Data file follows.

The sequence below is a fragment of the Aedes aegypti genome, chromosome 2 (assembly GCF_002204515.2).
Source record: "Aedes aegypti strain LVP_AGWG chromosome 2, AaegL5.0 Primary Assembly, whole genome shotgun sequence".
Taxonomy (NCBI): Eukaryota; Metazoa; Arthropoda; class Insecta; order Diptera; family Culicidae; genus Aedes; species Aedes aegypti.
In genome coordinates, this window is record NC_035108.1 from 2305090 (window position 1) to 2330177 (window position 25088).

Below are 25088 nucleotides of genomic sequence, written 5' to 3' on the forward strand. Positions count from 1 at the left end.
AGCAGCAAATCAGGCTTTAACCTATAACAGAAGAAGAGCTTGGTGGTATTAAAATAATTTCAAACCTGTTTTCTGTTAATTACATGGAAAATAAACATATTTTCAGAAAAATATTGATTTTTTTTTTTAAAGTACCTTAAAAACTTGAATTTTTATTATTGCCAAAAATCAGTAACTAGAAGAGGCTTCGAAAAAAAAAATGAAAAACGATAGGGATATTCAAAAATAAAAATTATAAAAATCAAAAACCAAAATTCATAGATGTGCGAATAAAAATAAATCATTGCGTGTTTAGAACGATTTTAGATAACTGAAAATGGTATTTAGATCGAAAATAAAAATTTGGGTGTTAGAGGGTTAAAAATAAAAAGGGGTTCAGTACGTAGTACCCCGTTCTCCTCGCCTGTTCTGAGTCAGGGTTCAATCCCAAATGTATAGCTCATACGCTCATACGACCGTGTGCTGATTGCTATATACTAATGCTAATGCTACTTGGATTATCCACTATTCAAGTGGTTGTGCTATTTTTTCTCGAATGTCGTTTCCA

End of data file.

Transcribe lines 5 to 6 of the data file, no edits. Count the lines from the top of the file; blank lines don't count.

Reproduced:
Below are 25088 nucleotides of genomic sequence, written 5' to 3' on the forward strand. Positions count from 1 at the left end.
AGCAGCAAATCAGGCTTTAACCTATAACAGAAGAAGAGCTTGGTGGTATTAAAATAATTTCAAACCTGTTTTCTGTTAATTACATGGAAAATAAACATATTTTCAGAAAAATATTGATTTTTTTTTTTAAAGTACCTTAAAAACTTGAATTTTTATTATTGCCAAAAATCAGTAACTAGAAGAGGCTTCGAAAAAAAAAATGAAAAACGATAGGGATATTCAAAAATAAAAATTATAAAAATCAAAAACCAAAATTCATAGATGTGCGAATAAAAATAAATCATTGCGTGTTTAGAACGATTTTAGATAACTGAAAATGGTATTTAGATCGAAAATAAAAATTTGGGTGTTAGAGGGTTAAAAATAAAAAGGGGTTCAGTACGTAGTACCCCGTTCTCCTCGCCTGTTCTGAGTCAGGGTTCAATCCCAAATGTATAGCTCATACGCTCATACGACCGTGTGCTGATTGCTATATACTAATGCTAATGCTACTTGGATTATCCACTATTCAAGTGGTTGTGCTATTTTTTCTCGAATGTCGTTTCCA